We feel we’re entitled to a vacation.  So we take a cruise on a ship that chugs a gallon of gas for every six inches it travels.  And BOOM somebody has a bad moment in the bathroom and everyone starts getting sick all over one another.

We swap viruses in the airport.  We clog the highways and bi-ways in our personal vehicles, with one passenger per car still 80% of the time.  We fly everywhere, filling the sky with 60,000 planes over the U.S. at any given minute, tearing through tons of jet fuel in an endless cycle of travel and transplantation.  And BOOM, BOOM we wreck our cars on the highway and the planes come dropping out of the sky.

We stockpile munitions in anticipation of some societal collapse.  But when the predator drones come, BOOM, there will be no defending ourselves with rifles and handguns.  Instead we’ll just continue to shoot each other.  (And canned food stored in a root cellar is not going to cut the mustard for long.)

It’s in our collective psyche.  It’s in our DNA.  We have dreams of this; visions.  The Road tells the story of a post-apocalyptic wasteland as do hundreds of other books and movies.  The story is almost always the same:  We did it to ourselves.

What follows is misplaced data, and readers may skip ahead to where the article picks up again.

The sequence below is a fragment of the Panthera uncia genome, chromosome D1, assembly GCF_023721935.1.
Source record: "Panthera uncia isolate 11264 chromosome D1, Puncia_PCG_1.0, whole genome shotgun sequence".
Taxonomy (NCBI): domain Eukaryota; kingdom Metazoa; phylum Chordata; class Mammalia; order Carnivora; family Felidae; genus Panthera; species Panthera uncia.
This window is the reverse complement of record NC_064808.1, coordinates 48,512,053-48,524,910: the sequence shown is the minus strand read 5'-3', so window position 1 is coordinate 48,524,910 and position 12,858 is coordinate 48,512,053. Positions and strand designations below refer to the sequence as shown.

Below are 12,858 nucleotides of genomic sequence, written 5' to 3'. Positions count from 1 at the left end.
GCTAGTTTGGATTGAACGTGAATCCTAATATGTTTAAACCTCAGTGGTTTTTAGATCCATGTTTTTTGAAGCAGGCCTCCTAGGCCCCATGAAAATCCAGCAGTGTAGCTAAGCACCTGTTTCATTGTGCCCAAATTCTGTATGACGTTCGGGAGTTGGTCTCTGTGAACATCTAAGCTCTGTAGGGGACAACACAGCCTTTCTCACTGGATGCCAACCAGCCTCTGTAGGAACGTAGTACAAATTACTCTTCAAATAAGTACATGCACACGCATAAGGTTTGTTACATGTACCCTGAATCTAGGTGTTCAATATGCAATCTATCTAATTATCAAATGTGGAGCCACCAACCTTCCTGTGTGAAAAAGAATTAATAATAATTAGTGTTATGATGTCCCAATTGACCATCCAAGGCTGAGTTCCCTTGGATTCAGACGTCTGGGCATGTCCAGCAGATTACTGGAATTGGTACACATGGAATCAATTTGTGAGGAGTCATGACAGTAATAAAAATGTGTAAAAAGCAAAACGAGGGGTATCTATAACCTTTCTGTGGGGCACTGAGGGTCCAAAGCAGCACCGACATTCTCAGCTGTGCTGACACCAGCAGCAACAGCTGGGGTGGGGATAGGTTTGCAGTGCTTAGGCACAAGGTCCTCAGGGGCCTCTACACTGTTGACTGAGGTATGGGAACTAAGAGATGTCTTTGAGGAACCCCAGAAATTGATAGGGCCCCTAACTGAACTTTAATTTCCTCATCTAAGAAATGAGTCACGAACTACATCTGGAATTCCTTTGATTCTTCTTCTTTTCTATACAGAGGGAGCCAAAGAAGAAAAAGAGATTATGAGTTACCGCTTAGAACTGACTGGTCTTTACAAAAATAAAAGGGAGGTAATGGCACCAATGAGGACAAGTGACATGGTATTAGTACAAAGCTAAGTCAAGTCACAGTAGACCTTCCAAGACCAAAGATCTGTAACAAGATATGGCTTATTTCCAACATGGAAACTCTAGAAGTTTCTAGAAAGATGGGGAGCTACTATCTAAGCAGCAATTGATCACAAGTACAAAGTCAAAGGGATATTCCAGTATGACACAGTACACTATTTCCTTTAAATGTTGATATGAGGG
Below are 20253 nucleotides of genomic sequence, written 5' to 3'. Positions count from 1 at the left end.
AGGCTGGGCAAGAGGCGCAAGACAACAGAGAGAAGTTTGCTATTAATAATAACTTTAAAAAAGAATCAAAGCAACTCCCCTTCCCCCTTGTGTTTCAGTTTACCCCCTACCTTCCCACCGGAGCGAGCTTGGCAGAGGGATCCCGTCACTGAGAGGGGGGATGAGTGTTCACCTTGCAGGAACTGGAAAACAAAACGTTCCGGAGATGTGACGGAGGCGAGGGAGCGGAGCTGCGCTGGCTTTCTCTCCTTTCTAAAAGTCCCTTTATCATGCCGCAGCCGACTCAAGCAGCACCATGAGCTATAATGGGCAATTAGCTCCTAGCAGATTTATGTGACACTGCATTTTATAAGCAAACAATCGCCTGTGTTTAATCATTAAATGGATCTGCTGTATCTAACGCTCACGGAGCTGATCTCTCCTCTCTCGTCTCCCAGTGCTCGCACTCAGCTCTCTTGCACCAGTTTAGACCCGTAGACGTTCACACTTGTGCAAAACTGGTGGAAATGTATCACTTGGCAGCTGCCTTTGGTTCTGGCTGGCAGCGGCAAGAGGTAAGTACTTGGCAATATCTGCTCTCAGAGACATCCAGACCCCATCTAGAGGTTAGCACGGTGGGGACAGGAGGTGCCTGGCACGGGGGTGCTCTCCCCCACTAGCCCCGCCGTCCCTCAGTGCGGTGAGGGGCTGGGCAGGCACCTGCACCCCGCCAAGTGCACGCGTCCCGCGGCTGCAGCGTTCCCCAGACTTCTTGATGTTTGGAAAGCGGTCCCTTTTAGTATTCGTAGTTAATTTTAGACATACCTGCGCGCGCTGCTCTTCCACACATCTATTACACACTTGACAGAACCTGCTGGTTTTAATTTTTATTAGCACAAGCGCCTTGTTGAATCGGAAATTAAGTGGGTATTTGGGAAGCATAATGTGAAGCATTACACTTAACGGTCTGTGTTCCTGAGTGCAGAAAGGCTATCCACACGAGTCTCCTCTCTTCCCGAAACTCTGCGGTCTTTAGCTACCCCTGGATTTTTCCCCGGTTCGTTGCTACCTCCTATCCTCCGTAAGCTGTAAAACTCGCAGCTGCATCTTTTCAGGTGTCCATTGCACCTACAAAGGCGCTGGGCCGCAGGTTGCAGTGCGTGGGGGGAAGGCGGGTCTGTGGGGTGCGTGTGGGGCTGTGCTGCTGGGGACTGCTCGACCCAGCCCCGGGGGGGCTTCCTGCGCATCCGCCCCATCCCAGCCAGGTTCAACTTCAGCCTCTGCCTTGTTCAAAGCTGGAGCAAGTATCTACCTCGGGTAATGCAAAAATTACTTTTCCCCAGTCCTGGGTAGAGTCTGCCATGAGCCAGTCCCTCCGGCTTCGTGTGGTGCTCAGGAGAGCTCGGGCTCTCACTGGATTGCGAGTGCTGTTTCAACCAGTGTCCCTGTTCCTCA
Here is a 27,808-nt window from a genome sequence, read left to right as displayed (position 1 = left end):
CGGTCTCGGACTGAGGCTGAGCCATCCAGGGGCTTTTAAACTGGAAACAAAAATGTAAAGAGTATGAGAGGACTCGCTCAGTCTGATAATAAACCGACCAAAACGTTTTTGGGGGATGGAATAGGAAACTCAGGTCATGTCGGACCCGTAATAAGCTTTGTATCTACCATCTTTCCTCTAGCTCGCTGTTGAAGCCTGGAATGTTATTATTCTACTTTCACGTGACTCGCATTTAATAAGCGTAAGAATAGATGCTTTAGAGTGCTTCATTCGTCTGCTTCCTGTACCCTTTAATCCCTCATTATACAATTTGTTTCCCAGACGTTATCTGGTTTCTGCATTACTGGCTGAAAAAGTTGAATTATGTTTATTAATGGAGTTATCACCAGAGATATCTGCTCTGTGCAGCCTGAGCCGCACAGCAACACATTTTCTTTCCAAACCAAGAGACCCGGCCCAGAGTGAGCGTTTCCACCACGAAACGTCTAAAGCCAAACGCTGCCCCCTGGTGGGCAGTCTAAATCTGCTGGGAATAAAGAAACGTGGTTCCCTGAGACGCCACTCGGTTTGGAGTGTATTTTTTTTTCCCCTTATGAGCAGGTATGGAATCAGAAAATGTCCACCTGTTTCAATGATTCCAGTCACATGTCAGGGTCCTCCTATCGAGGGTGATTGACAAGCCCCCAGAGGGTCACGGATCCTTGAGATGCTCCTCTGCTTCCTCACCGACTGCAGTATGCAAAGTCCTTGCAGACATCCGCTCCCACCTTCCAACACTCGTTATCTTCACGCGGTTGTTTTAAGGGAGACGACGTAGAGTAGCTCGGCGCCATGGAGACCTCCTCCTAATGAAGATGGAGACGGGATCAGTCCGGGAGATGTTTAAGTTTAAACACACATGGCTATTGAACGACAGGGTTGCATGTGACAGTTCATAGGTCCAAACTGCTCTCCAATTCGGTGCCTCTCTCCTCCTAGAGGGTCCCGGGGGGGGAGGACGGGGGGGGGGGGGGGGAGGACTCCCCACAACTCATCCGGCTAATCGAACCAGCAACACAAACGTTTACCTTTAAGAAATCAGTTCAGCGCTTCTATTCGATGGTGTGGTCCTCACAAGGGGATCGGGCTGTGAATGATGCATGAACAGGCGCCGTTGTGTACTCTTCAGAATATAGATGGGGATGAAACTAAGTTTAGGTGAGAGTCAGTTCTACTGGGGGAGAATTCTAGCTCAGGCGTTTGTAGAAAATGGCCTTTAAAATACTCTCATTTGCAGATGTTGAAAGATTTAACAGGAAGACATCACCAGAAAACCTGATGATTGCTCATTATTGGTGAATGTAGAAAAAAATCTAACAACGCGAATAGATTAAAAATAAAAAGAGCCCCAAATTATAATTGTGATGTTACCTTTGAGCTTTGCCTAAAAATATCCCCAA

Technology and innovation are good things, and have expanded our reach.  Yet a directly proportional sense of responsibility needs to accompany every advance and achievement.  Again, it’s in all of our stories, expressing our deep, unconscious knowing.  In Spider-Man: “With great power comes great responsibility.”  From Jurassic Park: “But instead of thinking whether or not they could they should have stopped and asked if they should.”

Things have happened so quickly since, say, the 1950s.  Back then we held a limitless sense of possibility and felt assured of interminable growth.  Since then the population on the earth has tripled, after being stable for thousands of years.  Our advances in medicine have cured many diseases, protracting longevity and decreasing infant mortality.  Yet these major boons have had massive impacts.

We’re just now making sense of all that has happened.  We’re coming to understand the impossibility of limitless growth.  We feel the burden of an astronomical population.  We get road rage.  We lock ourselves inside.  We delve into cybernetic personas online.  We kill virtual versions of one another in games like Call of Duty and World of Warcraft.  We spend more and more time sticking our faces in the tiny devices with transport us into an alternate version of our world we can control and manipulate.